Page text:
But why do the plates shift? Why is the world made in such a way and by whom? Any child pushing to the infinite regress of such an answer leaves those relying on science frustrated at their limitations — let alone seeking to define an event as tragic and not merely the necessary results of a big bang whose latest major episode was on stage at Port-au-Prince.
Others ascent to a God who didn't want an earthquake, but couldn't do anything about it. God, according to this view, began the world but has limited involvement. He's like an insurance company that sells a policy then sends an adjuster to restore the damaged goods after the house has burned down.
This God is not ever-present and there is no telling when He might show up or what He might do. As one who has suffered great sorrow, I find this view of God neither biblical nor comforting. He's the fair-weather God who has chosen to leave us on our own.
Most believe in a God who doesn't really want earthquakes but merely allows them. He is the likable, somewhat harmless God desiring the best for everybody, permitting awful things to happen then promising to the make the most of it. This God is the master of damage control. Somehow, someday, we'll see that God did something good as a result of the earthquake.
One major weakness in this approach is that there is no telling when God actually starts repairing the problem. How good does the event have to be before we realize that God, the fixer of problems, has arrived? There is no telling when, or if, God is at work at all.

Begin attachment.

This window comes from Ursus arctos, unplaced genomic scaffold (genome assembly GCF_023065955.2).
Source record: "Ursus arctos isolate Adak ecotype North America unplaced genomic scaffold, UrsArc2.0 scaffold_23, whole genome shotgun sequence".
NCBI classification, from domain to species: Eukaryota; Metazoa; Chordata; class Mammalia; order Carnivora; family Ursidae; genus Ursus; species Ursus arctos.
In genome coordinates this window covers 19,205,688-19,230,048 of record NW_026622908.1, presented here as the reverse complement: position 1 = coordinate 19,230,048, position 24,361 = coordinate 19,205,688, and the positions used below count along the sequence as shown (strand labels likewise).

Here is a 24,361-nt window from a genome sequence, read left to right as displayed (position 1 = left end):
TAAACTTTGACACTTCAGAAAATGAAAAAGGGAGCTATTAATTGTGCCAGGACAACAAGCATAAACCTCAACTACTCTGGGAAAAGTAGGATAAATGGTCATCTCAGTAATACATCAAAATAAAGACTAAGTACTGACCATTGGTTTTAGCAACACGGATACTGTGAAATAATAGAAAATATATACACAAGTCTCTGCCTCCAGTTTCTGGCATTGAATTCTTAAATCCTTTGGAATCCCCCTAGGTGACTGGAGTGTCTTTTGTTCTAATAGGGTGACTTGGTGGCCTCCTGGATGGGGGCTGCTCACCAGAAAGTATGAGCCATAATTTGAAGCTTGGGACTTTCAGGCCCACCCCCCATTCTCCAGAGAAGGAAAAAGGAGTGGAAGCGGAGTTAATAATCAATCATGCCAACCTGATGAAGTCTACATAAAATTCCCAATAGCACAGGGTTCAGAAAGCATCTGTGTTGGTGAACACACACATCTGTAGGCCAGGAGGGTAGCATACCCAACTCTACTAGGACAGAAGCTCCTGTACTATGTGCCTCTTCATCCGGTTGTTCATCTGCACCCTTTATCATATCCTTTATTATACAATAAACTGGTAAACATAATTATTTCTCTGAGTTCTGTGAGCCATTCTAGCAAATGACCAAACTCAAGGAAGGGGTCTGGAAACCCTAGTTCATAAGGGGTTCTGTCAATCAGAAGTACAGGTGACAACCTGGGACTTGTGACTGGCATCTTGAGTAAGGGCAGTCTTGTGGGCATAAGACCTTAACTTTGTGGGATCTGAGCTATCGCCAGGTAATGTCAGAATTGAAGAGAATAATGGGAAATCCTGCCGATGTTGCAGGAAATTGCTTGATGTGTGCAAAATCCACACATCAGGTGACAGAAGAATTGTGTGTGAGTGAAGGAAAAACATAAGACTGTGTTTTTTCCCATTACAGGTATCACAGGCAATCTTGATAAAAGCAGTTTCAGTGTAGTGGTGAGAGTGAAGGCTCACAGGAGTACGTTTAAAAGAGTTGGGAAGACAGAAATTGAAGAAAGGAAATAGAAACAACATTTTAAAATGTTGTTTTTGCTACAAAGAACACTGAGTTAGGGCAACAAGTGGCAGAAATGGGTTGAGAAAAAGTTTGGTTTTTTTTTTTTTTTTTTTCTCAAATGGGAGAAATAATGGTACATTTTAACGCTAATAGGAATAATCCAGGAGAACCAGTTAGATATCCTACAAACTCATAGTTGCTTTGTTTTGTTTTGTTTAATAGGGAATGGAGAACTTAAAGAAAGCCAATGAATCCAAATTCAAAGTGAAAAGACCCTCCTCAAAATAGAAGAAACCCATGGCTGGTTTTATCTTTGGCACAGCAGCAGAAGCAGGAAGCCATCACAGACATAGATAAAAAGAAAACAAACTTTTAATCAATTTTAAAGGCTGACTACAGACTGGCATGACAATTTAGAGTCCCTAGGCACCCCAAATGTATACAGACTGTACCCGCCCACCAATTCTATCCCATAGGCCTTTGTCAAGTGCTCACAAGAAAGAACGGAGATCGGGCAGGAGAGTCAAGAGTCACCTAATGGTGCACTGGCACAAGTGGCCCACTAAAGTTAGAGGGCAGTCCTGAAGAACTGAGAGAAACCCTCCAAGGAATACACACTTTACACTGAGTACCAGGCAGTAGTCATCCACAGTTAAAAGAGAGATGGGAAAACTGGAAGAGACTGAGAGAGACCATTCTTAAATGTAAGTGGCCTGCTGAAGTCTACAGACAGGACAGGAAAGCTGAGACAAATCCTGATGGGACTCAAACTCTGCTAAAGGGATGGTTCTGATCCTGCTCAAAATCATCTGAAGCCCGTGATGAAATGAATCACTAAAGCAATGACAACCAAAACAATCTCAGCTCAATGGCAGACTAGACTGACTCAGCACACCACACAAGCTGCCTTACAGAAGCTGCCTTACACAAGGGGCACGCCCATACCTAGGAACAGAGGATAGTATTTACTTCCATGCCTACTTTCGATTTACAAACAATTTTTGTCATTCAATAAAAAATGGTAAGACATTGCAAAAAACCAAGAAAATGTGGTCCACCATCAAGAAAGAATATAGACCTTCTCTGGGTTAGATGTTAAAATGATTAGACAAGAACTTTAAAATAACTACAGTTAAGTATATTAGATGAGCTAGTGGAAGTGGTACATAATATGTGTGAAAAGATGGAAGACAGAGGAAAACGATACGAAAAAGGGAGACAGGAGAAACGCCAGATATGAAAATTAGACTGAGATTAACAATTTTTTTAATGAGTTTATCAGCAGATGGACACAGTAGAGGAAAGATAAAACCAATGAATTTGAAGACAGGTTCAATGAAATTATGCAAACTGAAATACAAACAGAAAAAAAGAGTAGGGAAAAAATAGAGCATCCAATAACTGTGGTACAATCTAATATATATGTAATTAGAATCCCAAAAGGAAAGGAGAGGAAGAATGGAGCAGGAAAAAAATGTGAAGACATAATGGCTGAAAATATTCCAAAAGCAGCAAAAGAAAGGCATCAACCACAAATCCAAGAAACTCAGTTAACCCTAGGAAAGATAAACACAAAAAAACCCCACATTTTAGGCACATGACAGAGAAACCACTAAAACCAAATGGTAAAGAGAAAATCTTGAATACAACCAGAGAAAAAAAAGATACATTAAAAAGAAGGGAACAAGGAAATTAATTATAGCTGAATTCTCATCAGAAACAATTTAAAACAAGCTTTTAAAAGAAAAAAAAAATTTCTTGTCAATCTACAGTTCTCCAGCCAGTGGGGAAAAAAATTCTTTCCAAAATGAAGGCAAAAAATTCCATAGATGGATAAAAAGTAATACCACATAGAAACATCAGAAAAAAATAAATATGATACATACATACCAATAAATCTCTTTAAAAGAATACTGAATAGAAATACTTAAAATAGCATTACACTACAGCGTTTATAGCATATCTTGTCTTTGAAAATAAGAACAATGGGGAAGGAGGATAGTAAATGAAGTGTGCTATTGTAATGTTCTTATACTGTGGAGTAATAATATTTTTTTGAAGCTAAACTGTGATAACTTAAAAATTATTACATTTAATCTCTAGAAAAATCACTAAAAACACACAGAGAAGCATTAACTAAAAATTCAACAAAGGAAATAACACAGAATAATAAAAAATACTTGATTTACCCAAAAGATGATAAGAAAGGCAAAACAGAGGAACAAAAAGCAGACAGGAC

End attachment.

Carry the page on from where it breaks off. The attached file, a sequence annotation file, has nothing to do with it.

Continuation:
Another more biblical, honoring and highly consoling view of God in the midst of catastrophe is one which recognizes that God has His own holy, just and glorious purposes for every last single event in the course of human history - whether joyful or tragic. This knowledge may not make all the sorrow disappear, but it does rescue hearts from despair.
The 16th-century reformer John Calvin challenged his congregation to understand "that ignorance of providence is the greatest of all miseries, and the knowledge of it results in the highest happiness." Calvin explained that it is an insult to God to suggest "that man stands exposed to every blind and random stroke of fortune referring to the misery which man should feel, were he placed under the dominion of chance." In short, the earthquake in Haiti wasn't just bad luck.